BRENDA AND THE TABULATIONS: The Dionn Singles: The Top and Bottom Singles -2CDs (Label: Jamie, Guyden )

  • Home
  • Reviews
  • BRENDA AND THE TABULATIONS: The Dionn Singles: The Top and Bottom Singles -2CDs (Label: Jamie, Guyden )
BRENDA AND THE TABULATIONS: The Dionn Singles: The Top and Bottom Singles -2CDs

In 1966 Brenda Payton was a 16 year old youth leader working in Philadelphia’s parks with young school children. With co-workers Maurice Coates, Eddie Jackson and James Rucker, Brenda would put on musical shows for the kids and in best rags-to-riches style, record label owner Gilda Woods drove by one day – heard the foursome and signed them to her Dionn label. Within months the quickly named Brenda and the Tabulations had a top 20 pop hit with the dreamy ‘Dry Your Eyes’. More hits followed, all helmed by Bob Finiz, and when success slowed, Woods had the foursome work with Philly’s then young musical Turks – Kenny Gamble and Leon Huff. When the small Dionn label folded, the lady exec formed a new one – Top And Bottom Records and Brenda and the boys became the label’s lead act with Washington’s Van McCoy drafted in as writer and producer. Hits of varying magnitude followed before McCoy and Brenda quit for Epic where the sweet voiced Philadelphian scored another hit in ’73 with ‘One Girl Too Late’. If all that history’s too much to take in then you can let the music do the talking with these two separate CDs which cover Brenda and the Tabulations time at both of Gilda Woods’ small Philly labels. Both are arranged in sequential order and offer the A and B sides of the group’s singles. Predictably each single seems to follow the pattern of the breakthrough. So there, where the A side was the delicious ‘Dry Your Eyes’, the B side was a pacey dance number – in this case ‘The Wash’. Of real interest on the Dionn album is the trio of Gamble and Huff songs – ‘A Reason To Live’, ‘That’s The Price You Have To Pay’ and ‘I Wish I Hadn’t Done That’. All three are classic early period G&H tracks and if you like the Intruders, you’ll love these. The set also contains lots of great pop ballads à la Ruby and the Romantics. The Top And Bottom album also boasts a number of ballads but, even with McCoy in charge, they’re a bit too poppy for real soul sensitivities, while the cover of ‘Don’t Make Me Over’ is a little redundant. Never huge stars, Brenda and the Tabulations went on to make a decent living on the oldies circuit before Brenda died at the too-young age of 46 in 1992. As both these albums testify she was a great soul stylist and hopefully these reissues will allow her (belatedly) to become much more than just a Philly footnote.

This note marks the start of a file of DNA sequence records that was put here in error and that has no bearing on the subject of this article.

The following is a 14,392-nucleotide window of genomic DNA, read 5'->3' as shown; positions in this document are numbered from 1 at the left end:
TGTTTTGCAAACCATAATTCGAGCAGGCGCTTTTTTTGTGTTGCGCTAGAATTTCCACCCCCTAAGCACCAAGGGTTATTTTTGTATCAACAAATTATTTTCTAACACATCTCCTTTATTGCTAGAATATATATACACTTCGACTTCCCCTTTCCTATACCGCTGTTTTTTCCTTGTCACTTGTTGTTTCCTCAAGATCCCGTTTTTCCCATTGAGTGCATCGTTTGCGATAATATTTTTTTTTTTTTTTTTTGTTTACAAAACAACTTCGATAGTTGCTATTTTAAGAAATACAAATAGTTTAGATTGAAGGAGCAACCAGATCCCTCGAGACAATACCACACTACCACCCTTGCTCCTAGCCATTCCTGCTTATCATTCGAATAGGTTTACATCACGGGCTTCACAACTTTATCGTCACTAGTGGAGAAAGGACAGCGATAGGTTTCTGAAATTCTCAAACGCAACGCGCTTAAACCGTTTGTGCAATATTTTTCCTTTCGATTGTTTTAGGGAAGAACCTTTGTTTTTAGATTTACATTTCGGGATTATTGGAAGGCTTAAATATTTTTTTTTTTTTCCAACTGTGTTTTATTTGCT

(BB) 4/5